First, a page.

If they don't give you a contract, then move on. It's hard to see how they can "copyright" the strokes. My introduction to intellectual property law was pretty brief, but the comment earlier that one can copyright the expression of an idea but not the idea itself agrees with the straightforward understanding I have. In the creative writing field, there is a right in the names and identities of characters and plot — so I would hesitate to do an unauthorized sequel to Gone With the Wind. They could perhaps have patented the system, but that would have long since expired.

    In any event, before investing a lot of effort, it would be well to get an opinion from a very knowledgeable intellectual property attorney.

    I'd hate to see any attempt to "improve" the system. At this point Gregg, in some form or another, has been taught to 100s of thousands. It's been studied and refined to a fare thee well. There are already far more variants than needed. If you want speed, there's Anniversary. If you want ease of learning for note-taking, there's Series 90 or Notehand. If you want something in between, there's Simplified or DJS. I would think that suggesting some brief forms for modern usage would be as far as one should go in terms of modifications.

    But there is a real need for an updated book. Some thought needs to be put into the potential market, but we've already covered many of the points.

    The audience appears to be largely people who will teach themselves, so it needs to be a "self-help" type book.

    I see most new writers as people who are taking notes. Some here are legal assistants who may rarely take dictation, but when I was a young lawyer, the skill I wanted most was the ability to take quick and accurate notes in an interview. I've mentioned law, but people in most professional fields would benefit.

    I also see most new writers as being intelligent and self-motivated. Shorthand still has a negative image because these are not the people to whom it had been marketed within the last few decades. I know I'm not alone in feeling I would have been laughed out of the class if I'd tried to take it in high school, and even today friends of my generation visibly sneer when they see I'm trying to learn it. It's not viewed as a desirable skill. And the market for the office assistant who takes shorthand is dried up.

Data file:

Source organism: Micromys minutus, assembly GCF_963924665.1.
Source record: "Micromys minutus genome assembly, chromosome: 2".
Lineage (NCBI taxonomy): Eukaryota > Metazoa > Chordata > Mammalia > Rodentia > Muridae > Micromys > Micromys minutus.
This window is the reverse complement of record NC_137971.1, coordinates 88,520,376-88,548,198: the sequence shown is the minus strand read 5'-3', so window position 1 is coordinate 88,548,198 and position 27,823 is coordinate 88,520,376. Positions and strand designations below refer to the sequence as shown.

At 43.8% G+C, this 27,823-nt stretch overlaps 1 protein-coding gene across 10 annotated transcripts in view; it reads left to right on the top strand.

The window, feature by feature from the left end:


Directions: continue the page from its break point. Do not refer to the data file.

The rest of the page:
So any new book has to focus on a new market, and has to clearly speak to the intelligent, professional reader. That doesn't mean it should be as sparse as the original manual, but it should be intelligent.

    And back to intellectual property, it's hard for me to see that McGraw Hill could legitimately challenge a self help book aimed at a new market. In fact, they might be happy to publish such a book.

    Give it a try.

  11. The demand for such a volume would probably not be great enough for them to go to the expense of production.  I've never been able to find any Gregg Shorthand materials on the McGraw-Hill site.   What do we envision as the purpose of this updated edition?  Would this be just a collection of updated outlines and briefs for the more common technical words out there these days?  There have been some suggestions made here that are really good regarding working with web addresses and the like and it would be good to have a reference tool for the collection of good ideas..    Which version of the theory would be the springboard for this update?   If McGraw-Hill is vigilent about unauthorized use of their intellectual property, there's no harm is asking how they feel about it.    One of the things I wish we could be able to do is get some of the reading materials republished — expecially the literature.  I finally read the Legend of Sleepy Hollow in shorthand and found it to be really good at expanding my literary vocabulary.  Also, some of the materials in the Gregg Writers were great.  It would be nice to be able to republish those.  There's a lot of good reading material and suggestions throughout.   Wishful thinking for the most part.  🙂

  12. There's a very odd book in my library which is a dictionary of lumber industry terminology in Gregg – Simplified, I guess.   Do you think they asked for permission from McGraw Hill to publish this?   Here's the info:   Handbook for lumber offices.